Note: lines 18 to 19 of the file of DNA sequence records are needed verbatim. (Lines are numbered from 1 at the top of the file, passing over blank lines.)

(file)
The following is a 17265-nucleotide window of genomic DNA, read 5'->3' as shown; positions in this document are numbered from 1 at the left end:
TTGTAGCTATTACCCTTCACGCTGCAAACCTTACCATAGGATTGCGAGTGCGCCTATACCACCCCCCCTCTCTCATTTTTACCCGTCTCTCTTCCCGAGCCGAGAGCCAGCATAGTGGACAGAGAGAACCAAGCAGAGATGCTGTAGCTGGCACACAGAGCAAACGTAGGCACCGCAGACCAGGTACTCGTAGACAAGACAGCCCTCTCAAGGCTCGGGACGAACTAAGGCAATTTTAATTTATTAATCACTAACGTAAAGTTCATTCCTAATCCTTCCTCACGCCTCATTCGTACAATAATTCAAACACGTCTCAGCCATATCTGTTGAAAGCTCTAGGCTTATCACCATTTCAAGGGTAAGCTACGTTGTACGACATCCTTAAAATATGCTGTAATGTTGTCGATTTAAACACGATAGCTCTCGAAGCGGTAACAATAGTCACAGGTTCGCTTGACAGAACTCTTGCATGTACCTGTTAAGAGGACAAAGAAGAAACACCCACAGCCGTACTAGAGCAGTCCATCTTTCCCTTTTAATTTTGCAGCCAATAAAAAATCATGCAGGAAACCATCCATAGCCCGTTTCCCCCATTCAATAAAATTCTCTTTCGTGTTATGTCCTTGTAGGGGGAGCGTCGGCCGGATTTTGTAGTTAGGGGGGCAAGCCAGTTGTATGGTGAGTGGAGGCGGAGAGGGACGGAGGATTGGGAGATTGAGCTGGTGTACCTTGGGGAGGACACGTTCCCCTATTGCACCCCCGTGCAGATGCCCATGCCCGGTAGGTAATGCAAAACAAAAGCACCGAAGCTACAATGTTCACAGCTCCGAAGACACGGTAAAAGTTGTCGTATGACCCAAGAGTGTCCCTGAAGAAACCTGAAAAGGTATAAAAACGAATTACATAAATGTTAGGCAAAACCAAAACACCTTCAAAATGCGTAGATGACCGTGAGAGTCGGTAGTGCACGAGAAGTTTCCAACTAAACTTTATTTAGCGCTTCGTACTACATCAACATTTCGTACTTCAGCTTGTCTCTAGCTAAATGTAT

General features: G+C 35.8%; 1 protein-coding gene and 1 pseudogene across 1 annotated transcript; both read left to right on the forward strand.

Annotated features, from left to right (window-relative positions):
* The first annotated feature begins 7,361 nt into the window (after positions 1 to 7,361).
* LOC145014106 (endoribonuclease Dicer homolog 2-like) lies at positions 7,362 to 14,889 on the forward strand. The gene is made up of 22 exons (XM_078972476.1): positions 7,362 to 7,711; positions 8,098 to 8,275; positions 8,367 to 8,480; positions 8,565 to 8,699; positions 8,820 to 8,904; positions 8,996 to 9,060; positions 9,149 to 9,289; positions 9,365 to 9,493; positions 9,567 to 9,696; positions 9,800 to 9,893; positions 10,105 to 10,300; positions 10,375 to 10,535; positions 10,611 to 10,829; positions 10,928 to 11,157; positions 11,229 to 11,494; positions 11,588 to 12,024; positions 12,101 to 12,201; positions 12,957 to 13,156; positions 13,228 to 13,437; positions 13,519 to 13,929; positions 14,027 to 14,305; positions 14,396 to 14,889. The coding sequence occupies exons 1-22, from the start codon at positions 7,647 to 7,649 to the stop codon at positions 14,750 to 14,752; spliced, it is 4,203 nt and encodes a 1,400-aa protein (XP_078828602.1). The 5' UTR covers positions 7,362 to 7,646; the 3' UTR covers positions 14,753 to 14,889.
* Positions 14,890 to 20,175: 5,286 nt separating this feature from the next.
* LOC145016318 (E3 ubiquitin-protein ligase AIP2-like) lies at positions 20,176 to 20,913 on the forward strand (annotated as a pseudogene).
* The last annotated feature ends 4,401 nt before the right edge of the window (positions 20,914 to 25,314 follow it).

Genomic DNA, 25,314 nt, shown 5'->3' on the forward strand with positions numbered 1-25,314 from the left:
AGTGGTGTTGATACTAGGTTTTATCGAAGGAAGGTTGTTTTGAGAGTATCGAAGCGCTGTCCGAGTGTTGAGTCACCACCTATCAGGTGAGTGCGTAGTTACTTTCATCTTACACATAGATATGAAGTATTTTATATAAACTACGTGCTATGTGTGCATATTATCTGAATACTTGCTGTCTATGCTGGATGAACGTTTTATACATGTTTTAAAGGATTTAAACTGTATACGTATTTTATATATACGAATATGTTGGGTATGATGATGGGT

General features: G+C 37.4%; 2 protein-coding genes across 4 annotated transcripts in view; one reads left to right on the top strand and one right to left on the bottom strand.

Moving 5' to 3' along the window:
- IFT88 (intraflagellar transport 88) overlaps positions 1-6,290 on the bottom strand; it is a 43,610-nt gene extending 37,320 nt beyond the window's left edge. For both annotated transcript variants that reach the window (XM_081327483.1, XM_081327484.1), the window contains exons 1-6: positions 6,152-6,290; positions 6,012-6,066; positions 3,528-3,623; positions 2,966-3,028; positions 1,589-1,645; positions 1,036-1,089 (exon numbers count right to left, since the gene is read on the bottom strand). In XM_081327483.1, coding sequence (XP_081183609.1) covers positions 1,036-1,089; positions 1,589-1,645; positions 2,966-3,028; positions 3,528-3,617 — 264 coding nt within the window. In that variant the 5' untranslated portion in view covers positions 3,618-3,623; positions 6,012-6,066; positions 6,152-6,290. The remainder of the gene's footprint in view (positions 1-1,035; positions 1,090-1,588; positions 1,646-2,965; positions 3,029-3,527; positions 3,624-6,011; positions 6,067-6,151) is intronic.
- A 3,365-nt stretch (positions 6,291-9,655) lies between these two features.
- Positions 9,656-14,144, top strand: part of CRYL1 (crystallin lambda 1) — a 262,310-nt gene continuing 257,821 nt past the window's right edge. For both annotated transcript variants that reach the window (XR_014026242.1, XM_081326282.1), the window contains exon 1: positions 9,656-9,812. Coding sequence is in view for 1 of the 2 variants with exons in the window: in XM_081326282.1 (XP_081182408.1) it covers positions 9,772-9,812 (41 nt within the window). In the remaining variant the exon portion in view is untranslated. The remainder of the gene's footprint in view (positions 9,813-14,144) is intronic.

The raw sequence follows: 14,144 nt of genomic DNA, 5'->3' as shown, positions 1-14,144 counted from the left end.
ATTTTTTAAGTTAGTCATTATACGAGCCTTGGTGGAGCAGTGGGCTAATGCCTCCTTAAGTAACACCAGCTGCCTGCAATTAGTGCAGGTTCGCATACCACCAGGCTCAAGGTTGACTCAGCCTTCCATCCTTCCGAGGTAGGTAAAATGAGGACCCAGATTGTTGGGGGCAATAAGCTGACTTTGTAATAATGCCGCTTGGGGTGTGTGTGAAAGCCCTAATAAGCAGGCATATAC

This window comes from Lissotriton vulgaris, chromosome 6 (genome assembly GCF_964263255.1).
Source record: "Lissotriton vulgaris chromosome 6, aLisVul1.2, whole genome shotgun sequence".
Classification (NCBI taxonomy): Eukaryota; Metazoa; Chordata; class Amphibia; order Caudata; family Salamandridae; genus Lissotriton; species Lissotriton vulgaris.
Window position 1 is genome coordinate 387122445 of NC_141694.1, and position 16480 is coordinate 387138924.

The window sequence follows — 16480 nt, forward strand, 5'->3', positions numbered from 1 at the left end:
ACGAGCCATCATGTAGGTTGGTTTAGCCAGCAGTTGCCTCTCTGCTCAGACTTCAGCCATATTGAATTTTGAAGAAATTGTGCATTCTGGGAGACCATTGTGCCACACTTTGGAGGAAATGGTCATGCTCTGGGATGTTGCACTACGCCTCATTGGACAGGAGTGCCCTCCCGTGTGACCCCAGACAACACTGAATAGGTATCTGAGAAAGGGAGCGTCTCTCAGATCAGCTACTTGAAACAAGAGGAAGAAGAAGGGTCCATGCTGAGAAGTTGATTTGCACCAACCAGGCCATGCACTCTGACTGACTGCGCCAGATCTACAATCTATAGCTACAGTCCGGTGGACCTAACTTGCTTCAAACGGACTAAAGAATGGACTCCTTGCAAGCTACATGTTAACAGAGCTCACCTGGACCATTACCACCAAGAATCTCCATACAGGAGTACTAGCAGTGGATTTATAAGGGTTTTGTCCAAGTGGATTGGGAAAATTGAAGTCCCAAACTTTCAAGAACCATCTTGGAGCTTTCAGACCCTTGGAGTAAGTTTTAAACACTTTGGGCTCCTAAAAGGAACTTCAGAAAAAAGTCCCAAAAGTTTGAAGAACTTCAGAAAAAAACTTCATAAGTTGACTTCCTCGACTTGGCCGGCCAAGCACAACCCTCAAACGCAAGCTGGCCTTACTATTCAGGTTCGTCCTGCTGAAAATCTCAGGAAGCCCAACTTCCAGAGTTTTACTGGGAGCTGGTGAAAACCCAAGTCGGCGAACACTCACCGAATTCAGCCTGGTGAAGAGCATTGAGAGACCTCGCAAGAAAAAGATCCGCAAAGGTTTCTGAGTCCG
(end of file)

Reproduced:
ATTTTTTAAGTTAGTCATTATACGAGCCTTGGTGGAGCAGTGGGCTAATGCCTCCTTAAGTAACACCAGCTGCCTGCAATTAGTGCAGGTTCGCATACCACCAGGCTCAAGGTTGACTCAGCCTTCCATCCTTCCGAGGTAGGTAAAATGAGGACCCAGATTGTTGGGGGCAATAAGCTGACTTTGTAATAATGCCGCTTGGGGTGTGTGTGAAAGCCCTAATAAGCAGGCATATAC

This window comes from Lissotriton vulgaris, chromosome 6 (genome assembly GCF_964263255.1).